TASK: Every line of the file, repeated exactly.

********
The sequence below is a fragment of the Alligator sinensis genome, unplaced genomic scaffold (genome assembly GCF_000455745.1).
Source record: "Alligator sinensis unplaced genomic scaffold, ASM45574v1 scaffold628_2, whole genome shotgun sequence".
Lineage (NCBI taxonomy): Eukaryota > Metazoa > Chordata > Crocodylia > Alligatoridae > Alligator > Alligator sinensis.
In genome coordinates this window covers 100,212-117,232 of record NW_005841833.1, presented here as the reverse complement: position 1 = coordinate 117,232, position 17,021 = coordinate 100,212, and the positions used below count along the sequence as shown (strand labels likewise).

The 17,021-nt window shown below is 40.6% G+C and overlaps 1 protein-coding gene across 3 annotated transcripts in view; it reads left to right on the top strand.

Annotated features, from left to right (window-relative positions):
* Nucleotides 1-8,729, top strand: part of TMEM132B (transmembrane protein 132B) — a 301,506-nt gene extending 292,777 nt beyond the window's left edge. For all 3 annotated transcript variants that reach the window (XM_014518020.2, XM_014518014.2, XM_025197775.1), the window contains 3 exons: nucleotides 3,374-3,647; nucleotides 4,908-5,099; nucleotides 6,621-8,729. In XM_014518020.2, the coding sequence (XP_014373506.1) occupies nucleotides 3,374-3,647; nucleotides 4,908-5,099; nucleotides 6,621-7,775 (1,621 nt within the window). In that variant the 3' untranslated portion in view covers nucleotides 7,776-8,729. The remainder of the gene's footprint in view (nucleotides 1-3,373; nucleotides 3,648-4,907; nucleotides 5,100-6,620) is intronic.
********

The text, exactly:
The sequence below is a fragment of the Alligator sinensis genome, unplaced genomic scaffold (genome assembly GCF_000455745.1).
Source record: "Alligator sinensis unplaced genomic scaffold, ASM45574v1 scaffold628_2, whole genome shotgun sequence".
Lineage (NCBI taxonomy): Eukaryota > Metazoa > Chordata > Crocodylia > Alligatoridae > Alligator > Alligator sinensis.
In genome coordinates this window covers 100,212-117,232 of record NW_005841833.1, presented here as the reverse complement: position 1 = coordinate 117,232, position 17,021 = coordinate 100,212, and the positions used below count along the sequence as shown (strand labels likewise).

The 17,021-nt window shown below is 40.6% G+C and overlaps 1 protein-coding gene across 3 annotated transcripts in view; it reads left to right on the top strand.

Annotated features, from left to right (window-relative positions):
* Nucleotides 1-8,729, top strand: part of TMEM132B (transmembrane protein 132B) — a 301,506-nt gene extending 292,777 nt beyond the window's left edge. For all 3 annotated transcript variants that reach the window (XM_014518020.2, XM_014518014.2, XM_025197775.1), the window contains 3 exons: nucleotides 3,374-3,647; nucleotides 4,908-5,099; nucleotides 6,621-8,729. In XM_014518020.2, the coding sequence (XP_014373506.1) occupies nucleotides 3,374-3,647; nucleotides 4,908-5,099; nucleotides 6,621-7,775 (1,621 nt within the window). In that variant the 3' untranslated portion in view covers nucleotides 7,776-8,729. The remainder of the gene's footprint in view (nucleotides 1-3,373; nucleotides 3,648-4,907; nucleotides 5,100-6,620) is intronic.